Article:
I am writing today about the children of this pandemic. After a lifetime of working among the young, I feel compelled to address the concerns that are being expressed by so many of my peers about the deficits the children will demonstrate when they finally return to school. My goodness, what a disconcerting thing to be concerned about in the face of a pandemic which is affecting millions of people around the country and the world. It speaks to one of my biggest fears for the children when they return. In our determination to “catch them up,” I fear that we will lose who they are and what they have learned during this unprecedented era. What on earth are we trying to catch them up on? The models no longer apply, the benchmarks are no longer valid, the trend analyses have been interrupted. We must not forget that those arbitrary measures were established by people, not ordained by God. We can make those invalid measures as obsolete as a crank up telephone! They simply do not apply. When the children return to school, they will have returned with a new history that we will need to help them identify and make sense of. When the children return to school, we will need to listen to them. Let their stories be told. They have endured a year that has no parallel in modern times. There is no assessment that applies to who they are or what they have learned. Remember, their brains did not go into hibernation during this year. Their brains may not have been focused on traditional school material, but they did not stop either. Their brains may have been focused on where their next meal is coming from, or how to care for a younger sibling, or how to deal with missing grandma, or how it feels to have to surrender a beloved pet, or how to deal with death. Our job is to welcome them back and help them write that history.
I sincerely plead with my colleagues, to surrender the artificial constructs that measure achievement and greet the children where they are, not where we think they “should be.” Greet them with art supplies and writing materials, and music and dance and so many other avenues to help them express what has happened to them in their lives during this horrific year. Greet them with stories and books that will help them make sense of an upside-down world. They missed you. They did not miss the test prep. They did not miss the worksheets. They did not miss the reading groups. They did not miss the homework. They missed you.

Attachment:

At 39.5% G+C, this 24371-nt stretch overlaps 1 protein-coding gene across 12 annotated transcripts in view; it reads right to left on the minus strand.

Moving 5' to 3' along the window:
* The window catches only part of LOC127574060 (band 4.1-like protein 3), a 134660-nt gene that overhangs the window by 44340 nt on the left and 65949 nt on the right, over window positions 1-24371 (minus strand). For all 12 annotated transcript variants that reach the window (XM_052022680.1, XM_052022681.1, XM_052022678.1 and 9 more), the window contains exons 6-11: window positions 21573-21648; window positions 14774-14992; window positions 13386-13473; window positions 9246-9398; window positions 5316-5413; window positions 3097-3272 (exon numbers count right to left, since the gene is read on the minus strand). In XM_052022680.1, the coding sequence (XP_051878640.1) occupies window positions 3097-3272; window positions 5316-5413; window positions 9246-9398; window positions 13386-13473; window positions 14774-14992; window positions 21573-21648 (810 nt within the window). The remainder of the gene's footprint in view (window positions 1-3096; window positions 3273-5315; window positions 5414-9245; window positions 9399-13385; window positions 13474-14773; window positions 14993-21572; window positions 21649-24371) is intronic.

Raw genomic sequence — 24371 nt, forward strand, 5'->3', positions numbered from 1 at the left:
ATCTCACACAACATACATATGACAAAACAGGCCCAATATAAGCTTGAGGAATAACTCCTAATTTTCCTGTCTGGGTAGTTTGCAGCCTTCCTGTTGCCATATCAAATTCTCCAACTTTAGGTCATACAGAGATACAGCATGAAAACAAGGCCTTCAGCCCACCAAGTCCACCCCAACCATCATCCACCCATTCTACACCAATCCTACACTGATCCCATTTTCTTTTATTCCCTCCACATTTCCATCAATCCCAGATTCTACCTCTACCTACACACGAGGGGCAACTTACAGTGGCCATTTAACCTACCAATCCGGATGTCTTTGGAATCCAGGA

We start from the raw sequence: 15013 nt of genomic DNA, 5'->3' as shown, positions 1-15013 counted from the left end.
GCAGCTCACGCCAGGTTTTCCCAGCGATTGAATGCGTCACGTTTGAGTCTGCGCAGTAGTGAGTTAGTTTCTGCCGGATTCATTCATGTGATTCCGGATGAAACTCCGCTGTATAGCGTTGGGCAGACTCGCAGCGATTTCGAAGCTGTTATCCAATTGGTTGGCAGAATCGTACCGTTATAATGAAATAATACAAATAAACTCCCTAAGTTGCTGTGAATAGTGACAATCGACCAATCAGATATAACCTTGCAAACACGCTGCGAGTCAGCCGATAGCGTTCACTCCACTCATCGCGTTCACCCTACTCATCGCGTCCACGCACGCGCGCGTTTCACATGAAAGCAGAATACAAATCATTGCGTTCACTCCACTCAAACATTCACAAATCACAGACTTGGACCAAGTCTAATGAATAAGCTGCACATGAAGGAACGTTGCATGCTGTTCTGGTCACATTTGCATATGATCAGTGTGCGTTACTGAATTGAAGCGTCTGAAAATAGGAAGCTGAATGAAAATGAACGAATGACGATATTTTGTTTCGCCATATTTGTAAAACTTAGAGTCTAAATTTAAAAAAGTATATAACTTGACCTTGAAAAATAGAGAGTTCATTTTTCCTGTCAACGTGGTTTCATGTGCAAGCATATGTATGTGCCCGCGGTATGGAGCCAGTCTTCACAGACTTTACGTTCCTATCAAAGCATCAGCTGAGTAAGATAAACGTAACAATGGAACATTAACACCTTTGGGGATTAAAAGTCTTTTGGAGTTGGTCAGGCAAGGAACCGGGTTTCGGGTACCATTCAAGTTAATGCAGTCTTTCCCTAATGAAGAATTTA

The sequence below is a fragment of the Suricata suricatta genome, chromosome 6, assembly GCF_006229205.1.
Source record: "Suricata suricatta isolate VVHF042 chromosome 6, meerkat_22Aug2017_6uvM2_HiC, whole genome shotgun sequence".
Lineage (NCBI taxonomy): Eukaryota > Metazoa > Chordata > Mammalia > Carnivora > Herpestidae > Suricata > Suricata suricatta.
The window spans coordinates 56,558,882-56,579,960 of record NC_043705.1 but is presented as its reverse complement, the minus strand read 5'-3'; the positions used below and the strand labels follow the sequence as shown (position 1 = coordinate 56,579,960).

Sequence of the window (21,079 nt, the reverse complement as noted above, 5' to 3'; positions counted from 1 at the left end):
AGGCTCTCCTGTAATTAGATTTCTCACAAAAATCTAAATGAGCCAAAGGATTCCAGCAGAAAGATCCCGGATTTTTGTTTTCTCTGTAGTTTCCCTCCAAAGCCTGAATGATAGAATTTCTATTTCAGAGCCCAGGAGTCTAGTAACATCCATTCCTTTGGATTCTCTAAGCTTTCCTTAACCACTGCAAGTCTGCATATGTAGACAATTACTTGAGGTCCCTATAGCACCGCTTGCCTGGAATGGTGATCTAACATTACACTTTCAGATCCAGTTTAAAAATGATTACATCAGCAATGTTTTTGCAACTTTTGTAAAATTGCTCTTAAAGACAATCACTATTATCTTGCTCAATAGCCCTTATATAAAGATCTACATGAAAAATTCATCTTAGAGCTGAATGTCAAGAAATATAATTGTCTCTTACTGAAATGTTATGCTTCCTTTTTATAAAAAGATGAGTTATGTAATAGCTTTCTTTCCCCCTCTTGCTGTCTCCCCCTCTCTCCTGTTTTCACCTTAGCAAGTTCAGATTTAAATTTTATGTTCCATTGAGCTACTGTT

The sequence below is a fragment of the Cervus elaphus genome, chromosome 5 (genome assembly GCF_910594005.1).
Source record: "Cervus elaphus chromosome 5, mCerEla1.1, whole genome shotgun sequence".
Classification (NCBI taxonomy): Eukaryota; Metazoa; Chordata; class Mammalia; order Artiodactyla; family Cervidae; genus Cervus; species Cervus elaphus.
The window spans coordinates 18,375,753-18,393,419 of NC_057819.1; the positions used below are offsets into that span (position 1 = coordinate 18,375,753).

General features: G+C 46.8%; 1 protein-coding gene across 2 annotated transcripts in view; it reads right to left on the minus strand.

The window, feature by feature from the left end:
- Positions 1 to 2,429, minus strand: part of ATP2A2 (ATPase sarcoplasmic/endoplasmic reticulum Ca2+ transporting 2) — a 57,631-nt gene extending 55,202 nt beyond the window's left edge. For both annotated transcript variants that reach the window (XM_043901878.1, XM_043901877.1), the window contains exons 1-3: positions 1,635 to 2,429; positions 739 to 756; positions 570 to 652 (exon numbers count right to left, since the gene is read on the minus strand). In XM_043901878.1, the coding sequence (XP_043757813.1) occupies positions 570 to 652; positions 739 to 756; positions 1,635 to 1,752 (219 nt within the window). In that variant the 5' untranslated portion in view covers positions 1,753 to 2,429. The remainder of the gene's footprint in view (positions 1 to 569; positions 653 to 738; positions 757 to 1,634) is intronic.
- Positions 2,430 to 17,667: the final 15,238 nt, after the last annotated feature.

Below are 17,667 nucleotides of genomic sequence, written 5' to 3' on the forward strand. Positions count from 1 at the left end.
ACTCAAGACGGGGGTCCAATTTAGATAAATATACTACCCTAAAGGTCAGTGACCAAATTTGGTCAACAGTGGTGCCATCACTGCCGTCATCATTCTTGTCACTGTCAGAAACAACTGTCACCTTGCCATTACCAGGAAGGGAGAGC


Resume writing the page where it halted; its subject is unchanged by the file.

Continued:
Resist the pressure from whatever ‘powers that be’ who are in a hurry to “fix” kids and make up for the “lost” time. The time was not lost, it was invested in surviving an historic period of time in their lives—in our lives. The children do not need to be fixed. They are not broken. They need to be heard. They need be given as many tools as we can provide to nurture resilience and help them adjust to a post pandemic world.
Being a teacher is an essential connection between what is and what can be. Please, let what can be demonstrate that our children have so much to share about the world they live in and in helping them make sense of what, for all of us has been unimaginable. This will help them-- and us-- achieve a lot more than can be measured by any assessment tool ever devised. Peace to all who work with the children!”
Another thing I’ve had to work on while my kids have done remote learning this past year is chilling out and lowering my academic expectations for my kids. This has been something that has been especially hard for me because I tend to be a perfectionist about checking everything off of a “To Do” list. Unfortunately, sometimes my intention and approach comes across as a “Homework Nazi” to my kids and backfires, causing more stress and shame for them. I am reminded that any additional stress or shame they might feel is the very last thing my kids need right now growing up in the middle of a global pandemic.
Back in Mid-November (even before Thanksgiving) my family put up the Christmas tree and our decorations and my kids made a paper chain counting down the days till Christmas. We were in much need of early Christmas cheer and something to look forward to after a year full of disruption and disappointments. Today after my little boy gets his online learning done he’s going to make another paper chain- this one counting down the days left till he can join his friends and classmates at school again after being separated from them for over a year. For him, it will be like Christmas!